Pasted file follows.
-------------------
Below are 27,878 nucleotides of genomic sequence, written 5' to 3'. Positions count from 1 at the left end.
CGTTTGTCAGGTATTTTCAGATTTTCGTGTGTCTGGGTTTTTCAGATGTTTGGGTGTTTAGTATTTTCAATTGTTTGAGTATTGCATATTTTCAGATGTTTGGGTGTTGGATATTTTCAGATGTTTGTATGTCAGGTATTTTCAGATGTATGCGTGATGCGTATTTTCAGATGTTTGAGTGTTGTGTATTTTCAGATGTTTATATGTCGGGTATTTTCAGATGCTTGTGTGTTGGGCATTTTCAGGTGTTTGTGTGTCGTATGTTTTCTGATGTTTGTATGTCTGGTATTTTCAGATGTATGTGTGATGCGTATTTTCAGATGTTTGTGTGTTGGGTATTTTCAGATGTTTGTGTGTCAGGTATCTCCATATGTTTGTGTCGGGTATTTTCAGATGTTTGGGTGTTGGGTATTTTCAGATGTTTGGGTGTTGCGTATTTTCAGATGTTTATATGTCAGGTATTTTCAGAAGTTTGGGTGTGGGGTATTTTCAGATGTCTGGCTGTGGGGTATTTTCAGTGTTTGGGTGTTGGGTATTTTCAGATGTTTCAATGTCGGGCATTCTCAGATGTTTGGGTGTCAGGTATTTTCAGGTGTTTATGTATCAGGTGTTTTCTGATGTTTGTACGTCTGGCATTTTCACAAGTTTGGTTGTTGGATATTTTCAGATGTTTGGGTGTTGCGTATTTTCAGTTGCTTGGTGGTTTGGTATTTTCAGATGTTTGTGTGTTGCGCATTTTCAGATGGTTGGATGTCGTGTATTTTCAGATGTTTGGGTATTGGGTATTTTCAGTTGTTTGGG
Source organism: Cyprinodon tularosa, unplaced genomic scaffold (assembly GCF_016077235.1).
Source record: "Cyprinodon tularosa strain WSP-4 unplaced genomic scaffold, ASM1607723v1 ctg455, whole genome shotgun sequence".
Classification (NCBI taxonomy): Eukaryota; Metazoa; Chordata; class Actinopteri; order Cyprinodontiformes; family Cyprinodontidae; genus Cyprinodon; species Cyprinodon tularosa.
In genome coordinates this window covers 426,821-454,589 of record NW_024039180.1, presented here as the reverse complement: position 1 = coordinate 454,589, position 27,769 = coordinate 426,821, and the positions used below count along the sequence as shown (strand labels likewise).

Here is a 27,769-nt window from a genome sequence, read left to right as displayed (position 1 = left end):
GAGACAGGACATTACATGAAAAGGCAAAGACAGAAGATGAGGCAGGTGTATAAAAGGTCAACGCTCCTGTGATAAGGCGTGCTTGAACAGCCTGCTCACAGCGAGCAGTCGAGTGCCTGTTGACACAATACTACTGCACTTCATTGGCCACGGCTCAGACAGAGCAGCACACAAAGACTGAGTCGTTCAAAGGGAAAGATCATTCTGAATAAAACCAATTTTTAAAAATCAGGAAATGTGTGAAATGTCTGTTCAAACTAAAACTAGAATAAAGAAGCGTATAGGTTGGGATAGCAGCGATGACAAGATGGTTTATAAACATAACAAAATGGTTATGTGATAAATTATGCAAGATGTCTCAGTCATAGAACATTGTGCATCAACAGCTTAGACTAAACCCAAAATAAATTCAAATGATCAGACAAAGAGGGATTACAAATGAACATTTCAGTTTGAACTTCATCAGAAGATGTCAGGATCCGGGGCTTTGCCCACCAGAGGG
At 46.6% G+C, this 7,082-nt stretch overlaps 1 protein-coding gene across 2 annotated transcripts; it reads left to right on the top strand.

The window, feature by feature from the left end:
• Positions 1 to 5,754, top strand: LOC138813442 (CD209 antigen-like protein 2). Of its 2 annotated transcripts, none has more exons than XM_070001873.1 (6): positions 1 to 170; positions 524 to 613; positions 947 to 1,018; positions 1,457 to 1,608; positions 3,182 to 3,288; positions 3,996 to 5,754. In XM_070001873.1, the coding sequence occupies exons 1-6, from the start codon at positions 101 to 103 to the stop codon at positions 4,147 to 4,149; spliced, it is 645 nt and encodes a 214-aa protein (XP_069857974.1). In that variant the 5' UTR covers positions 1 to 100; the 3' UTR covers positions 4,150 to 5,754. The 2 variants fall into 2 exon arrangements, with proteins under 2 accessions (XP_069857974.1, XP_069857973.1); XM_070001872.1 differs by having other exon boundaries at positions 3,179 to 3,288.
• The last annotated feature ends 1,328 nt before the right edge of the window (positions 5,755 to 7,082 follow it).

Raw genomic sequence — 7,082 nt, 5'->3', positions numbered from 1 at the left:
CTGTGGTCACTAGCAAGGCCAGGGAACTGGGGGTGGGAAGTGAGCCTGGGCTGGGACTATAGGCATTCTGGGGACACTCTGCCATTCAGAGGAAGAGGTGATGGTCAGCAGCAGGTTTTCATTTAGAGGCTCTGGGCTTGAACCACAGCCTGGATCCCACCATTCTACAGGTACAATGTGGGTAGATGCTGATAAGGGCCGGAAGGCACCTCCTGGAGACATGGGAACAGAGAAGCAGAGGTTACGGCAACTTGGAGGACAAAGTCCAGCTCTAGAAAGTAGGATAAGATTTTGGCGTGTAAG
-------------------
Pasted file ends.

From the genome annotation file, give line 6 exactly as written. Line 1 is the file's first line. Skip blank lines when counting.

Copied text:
In genome coordinates this window covers 426,821-454,589 of record NW_024039180.1, presented here as the reverse complement: position 1 = coordinate 454,589, position 27,769 = coordinate 426,821, and the positions used below count along the sequence as shown (strand labels likewise).